As a non-limiting example, the mold 100′ may be a super lattice structure, in which the features 26 are formed of aluminum gallium arsenide, and the material 27 is formed of gallium arsenide. In another example, features 26 are formed of tantalum, and the material 27 is formed of tantalum oxide. In yet another example, features 26 are formed of silicon, and the material 27 is formed of silicon oxide or silicon nitride.
The object 100′ shown in
In this embodiment of the method, the external member 120 is a moldable material having one or more layers L1, L2 established on a substrate 28. As depicted in
In this embodiment of the method, the voltage or current bias applied to each feature 26′, 26″ is controlled such that the predetermined portion(s) 18′/feature(s) 26′, 26″ is/are resistive heated to a temperature that is sufficient to cure one or more layers L1, L2 the moldable material located within a predetermined distance from the predetermined portion(s) 18′/feature(s) 26′, 26″. This enables the respective feature 26′, 26″ patterns to be transferred to those portions 24, 24′ of the external member 120/moldable material having a suitable curing temperature and positioned within the predetermined distance beneath with the predetermined portion(s) 18′. Generally, the predetermined distance depends, at least in part, on the voltage/current applied, the materials selected for the features 26, the materials selected for the external member 120, or combinations thereof. In an embodiment, the external member 120/moldable material located within about 500 nm from the predetermined portion(s) 18′/feature(s) 26′, 26″ may be cured. Generally, the layers L1, L2 have thicknesses within the predetermined distance such that the heat from the predetermined portion 18′ dissipates into the layers L1, L2.
It is to be understood that those areas of the external member 120/moldable material not heated and not within the predetermined distance will remain uncured and unpatterned when the mold 100′ is removed from the external surface ES of the external member 120.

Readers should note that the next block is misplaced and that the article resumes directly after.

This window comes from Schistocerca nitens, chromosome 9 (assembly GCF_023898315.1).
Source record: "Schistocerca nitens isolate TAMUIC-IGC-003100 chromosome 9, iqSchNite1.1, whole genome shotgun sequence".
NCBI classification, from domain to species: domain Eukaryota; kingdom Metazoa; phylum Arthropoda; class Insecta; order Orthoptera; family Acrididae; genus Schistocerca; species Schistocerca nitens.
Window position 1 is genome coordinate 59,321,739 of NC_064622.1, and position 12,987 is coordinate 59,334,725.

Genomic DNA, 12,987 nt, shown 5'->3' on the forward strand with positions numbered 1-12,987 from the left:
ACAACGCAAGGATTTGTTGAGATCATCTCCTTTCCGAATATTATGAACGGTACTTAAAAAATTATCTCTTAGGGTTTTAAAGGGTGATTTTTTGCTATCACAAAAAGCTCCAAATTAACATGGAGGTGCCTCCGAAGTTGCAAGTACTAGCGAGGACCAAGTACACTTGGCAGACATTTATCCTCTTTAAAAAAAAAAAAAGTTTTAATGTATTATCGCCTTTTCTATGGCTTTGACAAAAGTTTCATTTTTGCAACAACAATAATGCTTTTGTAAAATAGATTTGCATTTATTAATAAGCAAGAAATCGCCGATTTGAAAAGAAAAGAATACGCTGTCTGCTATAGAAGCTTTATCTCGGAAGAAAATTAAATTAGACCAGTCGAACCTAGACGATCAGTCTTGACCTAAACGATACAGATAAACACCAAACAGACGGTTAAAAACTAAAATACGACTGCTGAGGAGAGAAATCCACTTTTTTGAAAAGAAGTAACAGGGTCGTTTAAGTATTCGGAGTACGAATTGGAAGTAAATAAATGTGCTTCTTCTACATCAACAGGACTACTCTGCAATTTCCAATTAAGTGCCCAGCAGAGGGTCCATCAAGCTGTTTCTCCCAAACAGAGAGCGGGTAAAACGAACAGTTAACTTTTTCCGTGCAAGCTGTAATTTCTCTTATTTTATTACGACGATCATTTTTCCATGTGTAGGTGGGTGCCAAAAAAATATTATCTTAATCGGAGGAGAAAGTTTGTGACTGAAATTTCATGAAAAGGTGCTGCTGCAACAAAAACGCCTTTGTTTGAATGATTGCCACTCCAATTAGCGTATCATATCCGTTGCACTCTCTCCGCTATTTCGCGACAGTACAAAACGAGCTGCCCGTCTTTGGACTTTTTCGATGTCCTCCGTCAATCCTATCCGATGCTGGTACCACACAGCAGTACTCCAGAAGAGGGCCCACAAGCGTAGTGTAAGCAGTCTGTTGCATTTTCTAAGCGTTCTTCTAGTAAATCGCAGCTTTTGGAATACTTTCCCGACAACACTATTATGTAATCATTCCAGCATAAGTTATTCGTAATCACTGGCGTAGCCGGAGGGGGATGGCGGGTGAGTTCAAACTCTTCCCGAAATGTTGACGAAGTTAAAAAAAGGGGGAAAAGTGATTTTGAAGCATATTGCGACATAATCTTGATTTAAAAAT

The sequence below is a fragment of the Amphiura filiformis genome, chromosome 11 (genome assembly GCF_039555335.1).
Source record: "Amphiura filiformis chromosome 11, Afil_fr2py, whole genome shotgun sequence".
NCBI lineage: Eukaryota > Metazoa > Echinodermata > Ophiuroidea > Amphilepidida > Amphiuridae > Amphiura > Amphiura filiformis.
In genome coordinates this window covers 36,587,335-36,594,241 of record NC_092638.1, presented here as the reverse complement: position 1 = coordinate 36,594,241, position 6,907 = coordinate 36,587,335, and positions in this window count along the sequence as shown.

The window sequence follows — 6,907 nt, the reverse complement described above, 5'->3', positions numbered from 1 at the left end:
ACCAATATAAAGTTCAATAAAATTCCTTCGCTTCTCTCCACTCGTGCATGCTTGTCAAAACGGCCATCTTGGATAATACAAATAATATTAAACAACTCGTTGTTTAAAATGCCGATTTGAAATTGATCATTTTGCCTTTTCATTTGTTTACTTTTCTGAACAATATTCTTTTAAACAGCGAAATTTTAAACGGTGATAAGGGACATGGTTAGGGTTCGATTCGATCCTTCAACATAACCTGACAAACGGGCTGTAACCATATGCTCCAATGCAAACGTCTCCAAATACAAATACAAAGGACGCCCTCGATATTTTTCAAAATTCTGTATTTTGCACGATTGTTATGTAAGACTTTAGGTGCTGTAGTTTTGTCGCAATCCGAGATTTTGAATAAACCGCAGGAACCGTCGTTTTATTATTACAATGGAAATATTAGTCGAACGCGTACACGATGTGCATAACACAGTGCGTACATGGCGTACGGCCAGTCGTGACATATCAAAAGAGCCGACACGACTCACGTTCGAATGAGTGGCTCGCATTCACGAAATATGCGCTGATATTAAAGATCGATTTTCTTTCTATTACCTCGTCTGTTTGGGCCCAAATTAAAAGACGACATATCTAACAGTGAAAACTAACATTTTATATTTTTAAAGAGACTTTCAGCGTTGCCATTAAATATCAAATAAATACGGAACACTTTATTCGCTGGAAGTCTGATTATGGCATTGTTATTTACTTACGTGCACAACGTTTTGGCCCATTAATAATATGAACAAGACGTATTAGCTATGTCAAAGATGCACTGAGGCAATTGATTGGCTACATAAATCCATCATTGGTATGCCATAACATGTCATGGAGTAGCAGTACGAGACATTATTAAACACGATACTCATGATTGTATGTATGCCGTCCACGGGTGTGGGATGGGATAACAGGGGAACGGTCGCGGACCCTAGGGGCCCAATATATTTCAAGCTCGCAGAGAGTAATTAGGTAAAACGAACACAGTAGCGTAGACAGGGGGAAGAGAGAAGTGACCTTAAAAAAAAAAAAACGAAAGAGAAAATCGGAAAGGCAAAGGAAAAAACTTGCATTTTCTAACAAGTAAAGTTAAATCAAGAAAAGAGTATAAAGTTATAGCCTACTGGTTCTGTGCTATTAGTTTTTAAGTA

As previously stated, if the external member 120/moldable material includes multiple layers L1, L2, the layers L1, L2 may have the same or different curing temperatures. In embodiments in which the layers L1, L2 have the same curing temperature and more than one feature 26′, 26″ is selected as the predetermined portion 18′, each of the selected features 26′, 26″ may be heated to the same temperature to achieve curing and pattern transfer.
As a non-limiting example, the external member 120/moldable material may be formed of the first layer L1 having a cure temperature of 200° C., and the second layer L2 having a cure temperature of 100° C. If it is desirable to cure layer L2 at one portion 24, and layers L1, L2 at another portion 24′, two different features 26′, 26″ are selected as the predetermined portion 18′. The first feature 26′ is heated to 100° C., and the second feature 26″ is heated to 200° C. The resistive heating causes the layer(s) L1 and/or L2 (depending on the temperature of the feature 26′, 26″ and the curing temperature of the layer L1, L2) to cross-link and cure. As such, the feature 26′ pattern will be transferred to the second layer L2 at portion 24, and the feature 26″ pattern will be transferred to both layers L1, L2 at the other portion 24′. A non-limiting example of such a structure is shown in
Once curing of the desirable portions 24, 24′ of the external member 120/moldable material is accomplished; the mold 100′ may be removed. It is to be understood that any uncured portions will not retain the pattern of the mold 100′ upon its removal from the external member 120/moldable material. Such uncured portions may be removed, as shown in
As shown in the
Embodiments of the method disclosed herein include, but are not limited to the following advantages. The alteration of one or more portions of an object 100, or of an external member 120 in contact with the one or more portions of an object 100′ may be selectively controlled. In some embodiments, the alteration is the selective functionalization of nanostructures 12, 12′, 12″ in an array 100. In other embodiments, the alteration is the selective transfer of a pattern to a moldable material.
While several embodiments have been described in detail, it will be apparent to those skilled in the art that the disclosed embodiments may be modified. Therefore, the foregoing description is to be considered exemplary rather than limiting.
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|U.S. Classification||438/128, 438/623, 257/798, 438/781, 257/784|
|Cooperative Classification||H01L29/125, B82Y10/00|
|European Classification||B82Y10/00, H01L29/12W2|
|Jul 19, 2007||AS||Assignment|
Owner name: HEWLETT-PACKARD DEVELOPMENT COMPANY, L.P., TEXAS
Free format text: ASSIGNMENT OF ASSIGNORS INTEREST;ASSIGNOR:LI, ZHIYONG;REEL/FRAME:019579/0231
Effective date: 20070717
Owner name: HEWLETT-PACKARD DEVELOPMENT COMPANY, L.P.,TEXAS
Free format text: ASSIGNMENT OF ASSIGNORS INTEREST;ASSIGNOR:LI, ZHIYONG;REEL/FRAME:019579/0231
Effective date: 20070717
|Oct 5, 2010||CC||Certificate of correction|
|Dec 13, 2013||REMI||Maintenance fee reminder mailed|
|May 4, 2014||LAPS||Lapse for failure to pay maintenance fees|
|Jun 24, 2014||FP||Expired due to failure to pay maintenance fee|
Effective date: 20140504